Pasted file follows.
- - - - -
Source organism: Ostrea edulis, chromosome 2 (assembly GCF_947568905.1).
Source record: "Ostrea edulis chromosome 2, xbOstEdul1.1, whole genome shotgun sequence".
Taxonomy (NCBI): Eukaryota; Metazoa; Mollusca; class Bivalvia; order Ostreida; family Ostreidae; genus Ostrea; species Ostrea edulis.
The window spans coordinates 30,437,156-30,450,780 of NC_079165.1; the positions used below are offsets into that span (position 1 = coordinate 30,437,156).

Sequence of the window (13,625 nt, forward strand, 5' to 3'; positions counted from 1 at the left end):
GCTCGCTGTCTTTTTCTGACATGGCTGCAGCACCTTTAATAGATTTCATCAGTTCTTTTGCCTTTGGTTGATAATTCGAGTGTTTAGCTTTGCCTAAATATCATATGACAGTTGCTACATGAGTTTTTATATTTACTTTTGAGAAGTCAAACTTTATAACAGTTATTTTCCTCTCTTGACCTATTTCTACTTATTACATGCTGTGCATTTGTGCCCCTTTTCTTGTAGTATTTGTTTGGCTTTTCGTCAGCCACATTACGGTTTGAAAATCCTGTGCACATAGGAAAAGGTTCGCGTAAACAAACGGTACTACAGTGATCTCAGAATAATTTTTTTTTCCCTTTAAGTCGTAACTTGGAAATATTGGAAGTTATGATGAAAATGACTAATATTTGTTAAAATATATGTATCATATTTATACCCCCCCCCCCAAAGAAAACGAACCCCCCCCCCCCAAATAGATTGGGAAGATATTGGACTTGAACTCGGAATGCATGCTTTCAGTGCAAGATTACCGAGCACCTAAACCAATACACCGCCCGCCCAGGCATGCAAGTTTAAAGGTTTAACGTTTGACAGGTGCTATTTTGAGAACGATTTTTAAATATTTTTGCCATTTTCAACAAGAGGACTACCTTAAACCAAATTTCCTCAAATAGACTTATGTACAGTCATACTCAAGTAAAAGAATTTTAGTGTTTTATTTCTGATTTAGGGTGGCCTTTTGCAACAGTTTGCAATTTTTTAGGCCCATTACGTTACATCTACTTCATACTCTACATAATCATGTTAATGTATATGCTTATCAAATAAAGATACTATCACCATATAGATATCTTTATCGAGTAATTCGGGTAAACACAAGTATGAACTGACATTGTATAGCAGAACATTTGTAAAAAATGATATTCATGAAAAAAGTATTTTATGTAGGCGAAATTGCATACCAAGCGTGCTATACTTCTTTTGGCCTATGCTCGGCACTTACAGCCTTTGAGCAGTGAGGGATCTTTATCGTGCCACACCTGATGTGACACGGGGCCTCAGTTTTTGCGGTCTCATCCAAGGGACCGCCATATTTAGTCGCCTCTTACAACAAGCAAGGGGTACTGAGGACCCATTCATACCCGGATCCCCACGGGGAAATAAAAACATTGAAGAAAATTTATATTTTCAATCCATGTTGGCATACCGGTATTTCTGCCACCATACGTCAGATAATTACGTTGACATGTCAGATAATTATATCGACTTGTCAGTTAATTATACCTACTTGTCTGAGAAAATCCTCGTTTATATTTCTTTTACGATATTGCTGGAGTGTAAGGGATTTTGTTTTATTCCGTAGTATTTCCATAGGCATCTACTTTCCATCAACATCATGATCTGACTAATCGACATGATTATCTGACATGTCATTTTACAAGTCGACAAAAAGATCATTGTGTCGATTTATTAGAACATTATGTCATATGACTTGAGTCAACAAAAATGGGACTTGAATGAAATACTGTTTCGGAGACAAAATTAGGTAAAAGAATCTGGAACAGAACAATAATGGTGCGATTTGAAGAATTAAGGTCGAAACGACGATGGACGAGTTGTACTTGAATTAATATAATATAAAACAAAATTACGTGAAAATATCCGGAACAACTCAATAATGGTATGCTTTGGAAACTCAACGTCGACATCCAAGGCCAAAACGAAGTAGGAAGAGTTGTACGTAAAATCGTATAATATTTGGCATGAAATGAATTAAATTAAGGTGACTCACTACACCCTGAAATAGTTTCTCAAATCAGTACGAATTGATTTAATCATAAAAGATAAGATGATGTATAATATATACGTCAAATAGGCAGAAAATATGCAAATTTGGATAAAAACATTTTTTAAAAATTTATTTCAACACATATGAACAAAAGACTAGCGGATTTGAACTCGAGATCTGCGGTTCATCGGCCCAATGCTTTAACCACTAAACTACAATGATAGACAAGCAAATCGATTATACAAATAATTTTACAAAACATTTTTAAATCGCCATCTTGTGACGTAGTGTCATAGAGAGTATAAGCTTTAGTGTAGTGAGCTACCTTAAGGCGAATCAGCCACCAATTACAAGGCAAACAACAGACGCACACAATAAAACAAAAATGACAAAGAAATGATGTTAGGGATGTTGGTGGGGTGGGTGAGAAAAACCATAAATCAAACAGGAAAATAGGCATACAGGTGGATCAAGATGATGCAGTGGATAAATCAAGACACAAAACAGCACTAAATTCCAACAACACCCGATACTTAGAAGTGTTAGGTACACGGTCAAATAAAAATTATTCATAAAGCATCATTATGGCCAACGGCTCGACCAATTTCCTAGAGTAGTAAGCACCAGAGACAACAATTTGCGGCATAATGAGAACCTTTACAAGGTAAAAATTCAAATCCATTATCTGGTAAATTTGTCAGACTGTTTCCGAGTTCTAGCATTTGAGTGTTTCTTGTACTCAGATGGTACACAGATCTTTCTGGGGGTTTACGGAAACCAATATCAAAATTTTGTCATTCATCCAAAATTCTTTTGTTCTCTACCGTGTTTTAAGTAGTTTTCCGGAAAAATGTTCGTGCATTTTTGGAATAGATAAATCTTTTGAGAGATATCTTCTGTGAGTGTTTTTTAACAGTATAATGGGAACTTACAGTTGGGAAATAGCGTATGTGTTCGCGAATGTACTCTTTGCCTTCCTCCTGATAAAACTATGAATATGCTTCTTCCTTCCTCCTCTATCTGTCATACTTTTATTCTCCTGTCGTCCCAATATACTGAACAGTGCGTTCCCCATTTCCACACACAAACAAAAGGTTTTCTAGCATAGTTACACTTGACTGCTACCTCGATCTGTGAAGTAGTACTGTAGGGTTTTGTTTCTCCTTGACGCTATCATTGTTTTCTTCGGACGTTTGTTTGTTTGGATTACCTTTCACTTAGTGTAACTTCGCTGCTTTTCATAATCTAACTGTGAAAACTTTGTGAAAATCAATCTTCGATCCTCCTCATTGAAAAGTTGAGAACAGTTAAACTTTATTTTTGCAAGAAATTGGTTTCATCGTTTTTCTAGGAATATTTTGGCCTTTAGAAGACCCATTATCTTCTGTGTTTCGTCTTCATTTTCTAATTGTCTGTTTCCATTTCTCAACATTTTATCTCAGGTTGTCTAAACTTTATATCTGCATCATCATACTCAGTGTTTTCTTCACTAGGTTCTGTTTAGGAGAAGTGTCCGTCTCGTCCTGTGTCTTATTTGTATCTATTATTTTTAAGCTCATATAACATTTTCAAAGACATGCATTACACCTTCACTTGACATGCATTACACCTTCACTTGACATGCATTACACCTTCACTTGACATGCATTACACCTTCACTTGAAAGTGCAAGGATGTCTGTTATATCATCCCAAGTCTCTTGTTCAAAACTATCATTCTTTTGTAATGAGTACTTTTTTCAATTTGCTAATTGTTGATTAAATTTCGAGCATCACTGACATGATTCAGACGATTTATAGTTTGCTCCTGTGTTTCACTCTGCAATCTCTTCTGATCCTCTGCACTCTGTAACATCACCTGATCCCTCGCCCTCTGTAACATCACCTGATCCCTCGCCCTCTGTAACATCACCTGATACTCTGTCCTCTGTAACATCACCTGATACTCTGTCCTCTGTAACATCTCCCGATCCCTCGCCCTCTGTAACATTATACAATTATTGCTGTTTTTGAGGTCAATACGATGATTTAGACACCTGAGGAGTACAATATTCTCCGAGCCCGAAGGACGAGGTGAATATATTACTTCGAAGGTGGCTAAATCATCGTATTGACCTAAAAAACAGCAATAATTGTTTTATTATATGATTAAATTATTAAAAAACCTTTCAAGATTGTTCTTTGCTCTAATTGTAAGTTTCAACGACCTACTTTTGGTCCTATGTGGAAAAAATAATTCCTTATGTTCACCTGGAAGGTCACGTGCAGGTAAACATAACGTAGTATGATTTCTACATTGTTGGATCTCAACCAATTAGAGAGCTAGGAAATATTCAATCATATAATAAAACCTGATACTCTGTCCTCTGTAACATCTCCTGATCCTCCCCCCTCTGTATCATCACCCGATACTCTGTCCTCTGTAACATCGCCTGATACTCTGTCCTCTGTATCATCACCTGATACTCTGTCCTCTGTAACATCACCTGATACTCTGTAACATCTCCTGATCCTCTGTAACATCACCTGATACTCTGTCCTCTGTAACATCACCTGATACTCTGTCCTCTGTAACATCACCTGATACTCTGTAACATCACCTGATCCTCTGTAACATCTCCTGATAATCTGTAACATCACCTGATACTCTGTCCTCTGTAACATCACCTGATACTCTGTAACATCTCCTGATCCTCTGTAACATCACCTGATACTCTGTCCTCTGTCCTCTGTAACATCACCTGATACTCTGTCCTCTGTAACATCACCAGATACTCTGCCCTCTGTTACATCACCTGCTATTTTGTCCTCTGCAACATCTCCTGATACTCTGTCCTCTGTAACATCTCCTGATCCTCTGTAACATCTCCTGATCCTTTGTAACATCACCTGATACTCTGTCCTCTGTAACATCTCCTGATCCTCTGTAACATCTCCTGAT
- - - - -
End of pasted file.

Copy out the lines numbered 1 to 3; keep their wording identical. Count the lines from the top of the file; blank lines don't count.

Source organism: Ostrea edulis, chromosome 2 (assembly GCF_947568905.1).
Source record: "Ostrea edulis chromosome 2, xbOstEdul1.1, whole genome shotgun sequence".
Taxonomy (NCBI): Eukaryota; Metazoa; Mollusca; class Bivalvia; order Ostreida; family Ostreidae; genus Ostrea; species Ostrea edulis.